Body Harmonics Pilates Prone position

Upper body strength

The most common misconception about upper-body strength is that it’s all about the power in our arms and shoulders.

While these muscles do play a significant role, real upper-body power means a strong chest and upper back, not just arms.

How to tell if you’re strong or weak

So, how can we tell if we are actually strong (or weak, for that matter!) in our upper bodies?

Pay careful attention to where you feel most of the work the next time you hold plank pose, downward dog, or flow through chaturanga dandasana. Do you feel strained in the top of your shoulders and up into your neck? Do you feel the work happening in your arms or your upper torso?

If you don’t feel work in your torso and instead feel it all in your arms and experience strain in your shoulders and neck, this is a signal that your upper body needs some serious strengthening.

Poor upper body strength is due to poor control of the shoulder girdle (shoulder blades and collar bones) and the muscles that support it. When there isn’t enough strength or support in the torso, we may feel strain above in the neck and shoulders, or below in the lower back. The other thing that happens when we have poor control of the shoulder girdle is that we then rely too heavily on our arms. Over time, this can make them hypermobile and unstable. Common injuries to watch out for that signal weak upper-body power are rotator cuff issues, frozen shoulder and neck strain.

What “good movement” has to do with strength

With upper body strength, we often focus primarily on the outer, showy muscles—pecs (chest), deltoids (shoulders), and lats (wing muscles in the back). These are important muscles, but we need to understand the mechanics of the upper body and its arthrokinematics (joint movement). Paying as much attention to good movement as trying to make muscles strong is key.

To develop real upper body strength, consider the relationship between your spine, shoulder girdle and arms. All three components need to be addressed and conditioned for integrated, all-over strength in the upper body.

With the proper support, we should feel like there’s power in our torso and that we’re not just pushing with our upper arms, but like we are being pulled away from the ground. We’ll feel our arms working, but it should feel like the power from our abdominal walls and back is helping too.

An upper-body exercise sequence to get you started

Here’s a tried and tested workout recipe that will strengthen our obliques, lats, traps, and serratus, properly priming our arms and shoulders for a pain and injury-free yoga practice.

Rib circles

Kneel on hands and knees with a slight downward dip in your lower back. Imagine a hula hoop around your ribs and begin pressing your ribs around in a circle as if tracing the inside of the hoop. Make the circling motion as big as you like as long as there is no strain and you feel supported around shoulders and hips.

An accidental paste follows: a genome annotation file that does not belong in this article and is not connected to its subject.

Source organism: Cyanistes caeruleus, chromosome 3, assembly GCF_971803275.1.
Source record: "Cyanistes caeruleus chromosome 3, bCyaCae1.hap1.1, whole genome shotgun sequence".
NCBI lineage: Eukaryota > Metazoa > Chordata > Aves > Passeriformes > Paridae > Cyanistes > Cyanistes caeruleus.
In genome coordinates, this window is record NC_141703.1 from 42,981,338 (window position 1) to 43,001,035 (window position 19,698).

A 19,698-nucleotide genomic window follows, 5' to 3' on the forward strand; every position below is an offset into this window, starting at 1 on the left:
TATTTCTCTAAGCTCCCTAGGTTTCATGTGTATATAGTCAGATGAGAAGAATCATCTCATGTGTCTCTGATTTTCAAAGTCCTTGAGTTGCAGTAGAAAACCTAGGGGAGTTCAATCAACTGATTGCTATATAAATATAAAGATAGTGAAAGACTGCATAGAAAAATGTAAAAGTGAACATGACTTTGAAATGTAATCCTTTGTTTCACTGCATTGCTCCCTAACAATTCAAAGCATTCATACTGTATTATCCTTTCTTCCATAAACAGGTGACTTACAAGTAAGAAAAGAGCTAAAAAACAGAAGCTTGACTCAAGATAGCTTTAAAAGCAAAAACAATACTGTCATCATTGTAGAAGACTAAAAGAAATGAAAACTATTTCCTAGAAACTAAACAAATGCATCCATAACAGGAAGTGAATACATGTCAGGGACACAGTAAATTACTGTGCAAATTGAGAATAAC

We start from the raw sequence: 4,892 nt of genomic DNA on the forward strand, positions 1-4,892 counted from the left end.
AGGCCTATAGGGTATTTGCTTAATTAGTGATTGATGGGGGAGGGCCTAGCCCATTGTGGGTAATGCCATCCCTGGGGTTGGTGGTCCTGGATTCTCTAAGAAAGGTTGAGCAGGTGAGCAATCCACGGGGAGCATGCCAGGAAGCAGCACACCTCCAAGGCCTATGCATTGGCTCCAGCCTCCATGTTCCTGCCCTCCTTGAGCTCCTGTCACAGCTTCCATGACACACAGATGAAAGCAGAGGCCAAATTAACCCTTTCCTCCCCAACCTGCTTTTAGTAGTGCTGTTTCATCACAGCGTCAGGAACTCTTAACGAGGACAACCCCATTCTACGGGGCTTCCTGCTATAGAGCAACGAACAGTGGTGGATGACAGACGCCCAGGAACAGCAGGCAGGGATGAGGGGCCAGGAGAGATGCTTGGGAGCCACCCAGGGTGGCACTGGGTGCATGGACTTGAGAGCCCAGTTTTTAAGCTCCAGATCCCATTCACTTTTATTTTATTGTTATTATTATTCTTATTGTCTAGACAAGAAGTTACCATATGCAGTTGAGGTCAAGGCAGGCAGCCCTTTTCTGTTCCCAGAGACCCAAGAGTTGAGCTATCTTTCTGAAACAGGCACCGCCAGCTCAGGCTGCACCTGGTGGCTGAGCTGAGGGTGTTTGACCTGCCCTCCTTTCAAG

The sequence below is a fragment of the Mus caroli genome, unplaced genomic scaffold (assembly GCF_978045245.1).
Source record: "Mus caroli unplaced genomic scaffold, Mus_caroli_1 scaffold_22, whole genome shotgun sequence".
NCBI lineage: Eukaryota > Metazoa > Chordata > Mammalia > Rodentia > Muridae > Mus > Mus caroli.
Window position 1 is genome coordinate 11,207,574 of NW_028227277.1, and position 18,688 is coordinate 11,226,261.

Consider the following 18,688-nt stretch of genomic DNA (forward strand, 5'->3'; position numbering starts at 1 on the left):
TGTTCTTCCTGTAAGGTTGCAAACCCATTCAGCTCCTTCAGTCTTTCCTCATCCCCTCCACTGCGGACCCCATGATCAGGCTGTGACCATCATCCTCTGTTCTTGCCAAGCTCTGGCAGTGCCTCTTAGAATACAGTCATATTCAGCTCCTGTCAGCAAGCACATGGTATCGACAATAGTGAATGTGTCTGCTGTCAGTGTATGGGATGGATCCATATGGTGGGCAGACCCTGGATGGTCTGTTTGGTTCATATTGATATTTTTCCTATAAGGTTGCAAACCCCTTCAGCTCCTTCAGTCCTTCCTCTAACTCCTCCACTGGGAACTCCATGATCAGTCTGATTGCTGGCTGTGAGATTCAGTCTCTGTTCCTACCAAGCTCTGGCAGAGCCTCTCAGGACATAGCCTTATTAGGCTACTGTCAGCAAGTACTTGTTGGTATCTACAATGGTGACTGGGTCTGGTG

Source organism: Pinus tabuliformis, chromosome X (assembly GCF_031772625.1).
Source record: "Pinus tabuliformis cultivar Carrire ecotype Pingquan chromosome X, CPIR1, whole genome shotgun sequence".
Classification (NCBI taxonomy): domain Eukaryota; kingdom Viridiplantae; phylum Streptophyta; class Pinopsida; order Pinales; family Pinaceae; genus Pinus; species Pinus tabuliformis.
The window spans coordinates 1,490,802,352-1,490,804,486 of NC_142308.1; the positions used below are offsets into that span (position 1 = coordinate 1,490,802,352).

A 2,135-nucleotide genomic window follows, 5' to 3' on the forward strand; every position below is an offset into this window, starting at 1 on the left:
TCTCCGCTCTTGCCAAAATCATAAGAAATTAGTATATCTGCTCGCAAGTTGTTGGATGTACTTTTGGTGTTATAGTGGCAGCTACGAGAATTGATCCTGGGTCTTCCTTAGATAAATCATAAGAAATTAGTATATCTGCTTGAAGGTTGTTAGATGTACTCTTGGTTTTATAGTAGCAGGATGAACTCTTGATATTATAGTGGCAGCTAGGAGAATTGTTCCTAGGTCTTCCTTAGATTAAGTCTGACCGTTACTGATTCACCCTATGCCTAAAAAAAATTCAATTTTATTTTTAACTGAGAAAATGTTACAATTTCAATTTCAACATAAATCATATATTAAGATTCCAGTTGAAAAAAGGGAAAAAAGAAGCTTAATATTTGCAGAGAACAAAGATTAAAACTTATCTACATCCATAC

Repeat this motion 8 to 10 times in a clockwise direction. Repeat in the counterclockwise direction.

This exercise can be done 3 to 5 times per week.

Quadruped shoulder blades glide

Kneel on your hands and knees with a slight downward dip in your lower back. Allow your head to hang down. Gradually press your shoulder blades together as your chest moves toward the floor slightly. Then, press your hands into the floor and separate or widen the space between your shoulder blades.

Do 8 to 10 reps. Rest in child’s pose. Repeat two more times for a total of three sets.

This exercise can be done 3 to 5 times per week.

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Conducting arms

Kneel upright and align knees, hips and shoulders vertically. Reach arms out in front, holding them at or just below shoulder height. Imagine getting ready to conduct an orchestra with elbows bent and hands poised. Start to move arms toward and away from each other as if conducting. Keep elbows bent, and make movements deliberate and rhythmical.

Do 15 to 20 reps. Rest arms at sides for 15 seconds. Repeat two more times for a total of three sets.

This exercise can be done 3 to 5 times per week.

Prone W to V arms

Lie face down with arms bent at sides, hands near shoulders like the letter “W.” Turn palms to face each other. Gently pull your abdominal wall away from the ground so the muscles tighten. You may also feel your lower back lengthen slightly. Gently roll shoulders back and lift arms a few inches. Keep elbows slightly lower than shoulders and gradually reach arms into a “V” up by your ears. Hold for five seconds. Reverse the motion and return to the “W.” Hold for five seconds. Alternate back and forth and keep abdominals pulled away from the ground to support your lower back.

Do 4 to 6 cycles of “W” to “V.” Rest with arms on the ground for 10 seconds. Repeat two more times for a total of three sets.

This exercise can be done 3 to 5 times per week.

Plank to pike

Start on forearms and knees. Reach one leg back and then the other to come into a plank position. Ensure elbows are under shoulders and try to create one long, continuous line from shoulders to hips to feet. Press elbows into the floor as you pike hips up and back. Reverse the motion and return to plank.

Do four cycles of plank to pike. Rest in child’s pose for 15 seconds. Repeat two more times for a total of three sets.

This exercise can be done 2-3 times per week.

An upper body Pilates & Movement video playlist—great for doing or teaching

Try this effective Pilates & Movement video playlist, starting with a series of exercises designed to help you establish solid upper body support…

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